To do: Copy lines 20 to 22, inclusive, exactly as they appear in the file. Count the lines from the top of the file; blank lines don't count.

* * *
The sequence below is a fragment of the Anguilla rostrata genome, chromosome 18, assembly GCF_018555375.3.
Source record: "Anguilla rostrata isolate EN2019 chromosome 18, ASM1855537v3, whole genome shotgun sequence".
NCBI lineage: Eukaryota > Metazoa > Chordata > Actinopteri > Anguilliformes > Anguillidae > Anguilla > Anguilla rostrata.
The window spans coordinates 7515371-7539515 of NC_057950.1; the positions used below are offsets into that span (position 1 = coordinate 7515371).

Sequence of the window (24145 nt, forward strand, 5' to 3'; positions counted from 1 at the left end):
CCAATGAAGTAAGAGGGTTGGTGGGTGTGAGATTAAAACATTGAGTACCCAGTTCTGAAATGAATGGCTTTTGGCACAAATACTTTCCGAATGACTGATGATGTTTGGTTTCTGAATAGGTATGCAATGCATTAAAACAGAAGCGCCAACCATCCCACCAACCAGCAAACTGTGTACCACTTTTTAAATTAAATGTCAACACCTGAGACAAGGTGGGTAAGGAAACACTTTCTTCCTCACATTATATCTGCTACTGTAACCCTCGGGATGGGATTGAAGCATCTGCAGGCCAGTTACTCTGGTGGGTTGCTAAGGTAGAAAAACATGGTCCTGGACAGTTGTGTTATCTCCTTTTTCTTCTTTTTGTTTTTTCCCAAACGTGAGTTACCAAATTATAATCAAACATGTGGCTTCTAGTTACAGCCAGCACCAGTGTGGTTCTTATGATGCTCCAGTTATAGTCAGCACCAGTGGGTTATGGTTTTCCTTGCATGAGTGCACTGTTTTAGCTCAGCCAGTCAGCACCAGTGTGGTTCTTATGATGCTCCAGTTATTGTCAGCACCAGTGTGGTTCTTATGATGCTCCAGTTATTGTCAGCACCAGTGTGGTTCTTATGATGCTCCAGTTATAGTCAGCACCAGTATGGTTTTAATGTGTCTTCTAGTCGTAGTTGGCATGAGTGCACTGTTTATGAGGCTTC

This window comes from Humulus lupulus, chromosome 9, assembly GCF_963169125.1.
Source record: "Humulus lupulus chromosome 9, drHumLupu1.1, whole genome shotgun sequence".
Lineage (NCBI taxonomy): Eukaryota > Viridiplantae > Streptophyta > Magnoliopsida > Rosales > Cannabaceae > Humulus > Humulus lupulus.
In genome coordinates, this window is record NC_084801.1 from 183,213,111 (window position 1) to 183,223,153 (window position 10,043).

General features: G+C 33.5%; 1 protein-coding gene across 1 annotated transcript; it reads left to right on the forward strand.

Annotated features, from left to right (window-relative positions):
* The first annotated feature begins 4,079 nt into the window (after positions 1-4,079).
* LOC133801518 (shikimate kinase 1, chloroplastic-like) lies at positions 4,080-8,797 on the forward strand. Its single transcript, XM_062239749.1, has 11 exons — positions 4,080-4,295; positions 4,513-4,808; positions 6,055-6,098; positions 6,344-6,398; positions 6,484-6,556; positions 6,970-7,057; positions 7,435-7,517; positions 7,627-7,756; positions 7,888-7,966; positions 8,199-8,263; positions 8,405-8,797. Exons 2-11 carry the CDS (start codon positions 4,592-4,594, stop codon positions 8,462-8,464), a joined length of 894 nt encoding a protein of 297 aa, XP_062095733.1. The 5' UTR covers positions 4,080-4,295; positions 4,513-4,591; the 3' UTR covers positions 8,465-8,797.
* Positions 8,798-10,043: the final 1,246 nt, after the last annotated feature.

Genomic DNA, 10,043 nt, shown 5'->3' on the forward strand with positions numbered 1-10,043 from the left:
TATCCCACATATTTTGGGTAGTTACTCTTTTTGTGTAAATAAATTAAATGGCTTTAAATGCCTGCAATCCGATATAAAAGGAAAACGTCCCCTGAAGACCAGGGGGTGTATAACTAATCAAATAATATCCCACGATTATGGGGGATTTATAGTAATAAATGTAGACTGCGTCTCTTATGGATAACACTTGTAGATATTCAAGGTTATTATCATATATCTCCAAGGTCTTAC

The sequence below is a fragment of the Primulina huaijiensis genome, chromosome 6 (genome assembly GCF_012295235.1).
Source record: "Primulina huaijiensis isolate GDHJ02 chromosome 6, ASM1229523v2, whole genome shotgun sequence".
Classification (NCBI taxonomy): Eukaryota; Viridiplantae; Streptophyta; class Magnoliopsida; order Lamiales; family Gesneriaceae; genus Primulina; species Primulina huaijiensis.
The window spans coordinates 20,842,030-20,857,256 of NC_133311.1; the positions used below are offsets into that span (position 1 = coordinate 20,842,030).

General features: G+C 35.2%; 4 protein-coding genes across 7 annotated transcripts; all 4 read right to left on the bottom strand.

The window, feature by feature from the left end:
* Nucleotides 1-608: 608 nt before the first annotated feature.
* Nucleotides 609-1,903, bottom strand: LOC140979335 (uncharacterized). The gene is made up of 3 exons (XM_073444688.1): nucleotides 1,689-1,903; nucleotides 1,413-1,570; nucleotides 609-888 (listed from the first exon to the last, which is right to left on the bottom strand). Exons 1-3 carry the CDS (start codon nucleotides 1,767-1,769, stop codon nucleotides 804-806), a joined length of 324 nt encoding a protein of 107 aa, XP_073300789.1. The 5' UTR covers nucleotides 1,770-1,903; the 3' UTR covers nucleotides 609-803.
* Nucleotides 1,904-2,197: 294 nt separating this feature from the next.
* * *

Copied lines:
Classification (NCBI taxonomy): Eukaryota; Viridiplantae; Streptophyta; class Magnoliopsida; order Lamiales; family Gesneriaceae; genus Primulina; species Primulina huaijiensis.
The window spans coordinates 20,842,030-20,857,256 of NC_133311.1; the positions used below are offsets into that span (position 1 = coordinate 20,842,030).

General features: G+C 35.2%; 4 protein-coding genes across 7 annotated transcripts; all 4 read right to left on the bottom strand.